Daily readings about people, places, and events in American history.
Having trouble viewing this email? View the web version.
August 16th
“To bigotry no sanction, to persecution no assistance”
On this day in 1790, President George Washington was beginning a goodwill tour of New England. His first stop would be Newport, Rhode Island, where citizens met him with booming cannons and a public dinner where dignitaries gave “thirteen toasts abounding with patriotic sentiment.” Moses Seixas, warden of the Hebrew Congregation of Newport, penned a letter welcoming the president to the city. Washington’s response, written the next day, has become a famous pronouncement on religious freedom:

The citizens of the United States of America have a right to applaud themselves for having given to mankind examples of an enlarged and liberal policy, a policy worthy of imitation. All possess alike liberty of conscience and immunities of citizenship. It is now no more that toleration is spoken of as if it was by the indulgence of one class of people that another enjoyed the exercise of their inherent natural rights. For, happily, the government of the United States, which gives to bigotry no sanction, to persecution no assistance, requires only that they who live under its protection should demean themselves as good citizens in giving it on all occasions their effectual support.
As Claremont professor Harry Jaffa has pointed out, this was the first time in history that any ruler addressed the Jews as equals. President Washington closed his letter with these gentle words, taken from Scripture: “May the Children of the Stock of Abraham, who dwell in this land, continue to merit and enjoy the good will of the other inhabitants; while every one shall sit in safety under his own vine and fig tree, and there shall be none to make him afraid. May the father of all mercies scatter light and not darkness in our paths, and make us all in our several vocations useful here, and in his own due time and way everlastingly happy.”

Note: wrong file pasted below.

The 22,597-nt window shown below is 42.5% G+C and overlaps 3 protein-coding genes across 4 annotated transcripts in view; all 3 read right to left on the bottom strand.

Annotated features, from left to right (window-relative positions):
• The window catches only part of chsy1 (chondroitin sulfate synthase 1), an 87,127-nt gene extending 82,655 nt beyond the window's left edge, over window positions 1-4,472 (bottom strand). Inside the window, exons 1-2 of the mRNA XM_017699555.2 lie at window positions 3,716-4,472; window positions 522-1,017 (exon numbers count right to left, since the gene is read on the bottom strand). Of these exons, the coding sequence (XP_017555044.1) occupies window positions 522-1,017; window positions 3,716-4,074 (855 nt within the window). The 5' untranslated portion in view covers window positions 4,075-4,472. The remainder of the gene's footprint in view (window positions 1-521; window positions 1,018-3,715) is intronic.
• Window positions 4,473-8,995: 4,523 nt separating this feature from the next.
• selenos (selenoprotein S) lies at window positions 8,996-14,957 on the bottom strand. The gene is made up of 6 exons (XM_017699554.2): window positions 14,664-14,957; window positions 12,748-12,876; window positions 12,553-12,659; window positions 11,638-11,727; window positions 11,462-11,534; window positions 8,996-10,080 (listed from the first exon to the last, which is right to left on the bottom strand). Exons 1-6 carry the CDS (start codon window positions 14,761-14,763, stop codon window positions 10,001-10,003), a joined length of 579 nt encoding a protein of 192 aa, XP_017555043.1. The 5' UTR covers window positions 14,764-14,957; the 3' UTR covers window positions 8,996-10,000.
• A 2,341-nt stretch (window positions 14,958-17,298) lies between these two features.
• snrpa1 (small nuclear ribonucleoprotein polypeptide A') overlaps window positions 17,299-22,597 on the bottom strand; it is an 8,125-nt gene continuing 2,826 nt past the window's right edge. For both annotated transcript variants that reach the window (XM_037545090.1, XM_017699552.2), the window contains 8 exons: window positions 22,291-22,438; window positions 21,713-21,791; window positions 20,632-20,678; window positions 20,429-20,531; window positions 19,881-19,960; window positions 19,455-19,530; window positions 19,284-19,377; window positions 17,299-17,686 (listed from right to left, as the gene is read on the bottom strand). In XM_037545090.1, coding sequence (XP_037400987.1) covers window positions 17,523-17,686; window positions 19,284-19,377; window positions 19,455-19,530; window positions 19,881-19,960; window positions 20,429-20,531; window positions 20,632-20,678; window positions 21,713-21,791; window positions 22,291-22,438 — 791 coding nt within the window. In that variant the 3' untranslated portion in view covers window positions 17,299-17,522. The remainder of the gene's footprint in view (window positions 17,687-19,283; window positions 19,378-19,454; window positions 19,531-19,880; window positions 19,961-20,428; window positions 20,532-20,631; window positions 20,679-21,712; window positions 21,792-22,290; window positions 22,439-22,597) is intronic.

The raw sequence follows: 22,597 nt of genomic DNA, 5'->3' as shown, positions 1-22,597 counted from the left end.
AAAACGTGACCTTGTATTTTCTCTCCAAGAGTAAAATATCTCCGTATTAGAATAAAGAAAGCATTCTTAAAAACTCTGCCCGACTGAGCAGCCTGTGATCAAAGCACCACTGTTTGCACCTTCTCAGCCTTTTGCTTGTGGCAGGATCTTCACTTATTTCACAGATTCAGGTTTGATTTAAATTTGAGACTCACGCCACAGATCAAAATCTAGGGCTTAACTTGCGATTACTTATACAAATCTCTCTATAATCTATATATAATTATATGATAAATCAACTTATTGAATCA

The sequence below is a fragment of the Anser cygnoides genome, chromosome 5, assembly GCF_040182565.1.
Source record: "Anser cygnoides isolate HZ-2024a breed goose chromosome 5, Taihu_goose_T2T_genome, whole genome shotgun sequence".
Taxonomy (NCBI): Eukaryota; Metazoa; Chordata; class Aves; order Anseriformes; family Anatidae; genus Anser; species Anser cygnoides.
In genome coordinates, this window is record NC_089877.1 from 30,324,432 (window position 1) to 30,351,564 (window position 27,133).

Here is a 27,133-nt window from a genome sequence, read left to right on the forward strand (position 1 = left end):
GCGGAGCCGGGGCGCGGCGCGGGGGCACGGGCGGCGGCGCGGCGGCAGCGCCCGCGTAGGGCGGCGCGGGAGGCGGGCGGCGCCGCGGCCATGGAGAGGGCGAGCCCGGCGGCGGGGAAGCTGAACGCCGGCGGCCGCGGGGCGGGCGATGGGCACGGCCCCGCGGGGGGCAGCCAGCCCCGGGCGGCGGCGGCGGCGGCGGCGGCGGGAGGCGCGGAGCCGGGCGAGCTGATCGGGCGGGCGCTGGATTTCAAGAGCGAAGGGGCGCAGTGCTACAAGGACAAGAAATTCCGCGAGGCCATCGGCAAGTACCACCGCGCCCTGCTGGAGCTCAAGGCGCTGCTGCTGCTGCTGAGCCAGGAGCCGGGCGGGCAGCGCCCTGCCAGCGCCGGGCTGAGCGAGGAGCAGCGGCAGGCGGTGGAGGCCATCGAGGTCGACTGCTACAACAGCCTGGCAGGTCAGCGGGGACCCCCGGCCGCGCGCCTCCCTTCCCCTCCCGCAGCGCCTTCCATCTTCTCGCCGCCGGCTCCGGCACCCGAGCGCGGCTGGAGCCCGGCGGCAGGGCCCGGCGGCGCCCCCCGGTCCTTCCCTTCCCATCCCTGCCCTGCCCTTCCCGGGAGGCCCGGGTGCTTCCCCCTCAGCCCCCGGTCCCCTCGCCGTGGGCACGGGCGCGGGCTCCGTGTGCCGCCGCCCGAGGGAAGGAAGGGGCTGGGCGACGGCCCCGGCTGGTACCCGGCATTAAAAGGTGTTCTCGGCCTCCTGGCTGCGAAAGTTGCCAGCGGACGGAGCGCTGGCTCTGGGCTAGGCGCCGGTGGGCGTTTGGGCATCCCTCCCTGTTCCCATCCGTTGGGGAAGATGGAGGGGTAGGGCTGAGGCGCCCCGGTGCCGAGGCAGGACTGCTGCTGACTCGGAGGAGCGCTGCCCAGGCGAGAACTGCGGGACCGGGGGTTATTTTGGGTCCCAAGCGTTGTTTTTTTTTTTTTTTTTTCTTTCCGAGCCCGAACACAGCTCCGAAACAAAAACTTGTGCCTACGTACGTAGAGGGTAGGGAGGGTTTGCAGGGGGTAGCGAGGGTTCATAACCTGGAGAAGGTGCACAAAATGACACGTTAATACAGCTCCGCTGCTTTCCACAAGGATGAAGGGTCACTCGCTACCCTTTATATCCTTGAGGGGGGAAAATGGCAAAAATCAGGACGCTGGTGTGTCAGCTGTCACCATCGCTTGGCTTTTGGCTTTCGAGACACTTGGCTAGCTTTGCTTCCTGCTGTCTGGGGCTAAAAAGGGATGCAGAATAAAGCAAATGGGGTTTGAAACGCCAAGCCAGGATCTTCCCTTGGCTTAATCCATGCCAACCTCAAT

American History Parade
A Patriot force routs British troops near Bennington, Vermont.

British troops inflict heavy losses on a Patriot army at Camden, South Carolina.

George Washington sails to New England on a goodwill tour.

An American force surrenders Fort Detroit to a British and Indian force during the War of 1812.

Edwin Prescott patents a roller coaster with a loop-the-loop, which he installs in 1900 at Coney Island, New York.

Elvis Presley, age forty-two, dies at Graceland in Memphis, Tennessee.
This content is courtesy of The American Patriot's Almanac
© 2008, 2010 by William J. Bennett and John T.E. Cribb

This newsletter is never sent unsolicited. It is only sent to people who signed on the Salem National network OR a friend might have forwarded it to you. We respect and value your time and privacy.

Update your Email Preferences or UNSUBSCRIBE from the American Patriot's Daily Almanac.

OR Send postal mail to:
American Patriot's Daily Almanac Unsubscribe
6400 N. Belt Line Rd., Suite 200, Irving, TX 75063

Were you forwarded this edition of the America Patriot's Daily Almanac?
You can get your own free subscription by clicking here

Copyright © 2022 Salem National, Salem Media Group and its Content Providers.
All rights reserved.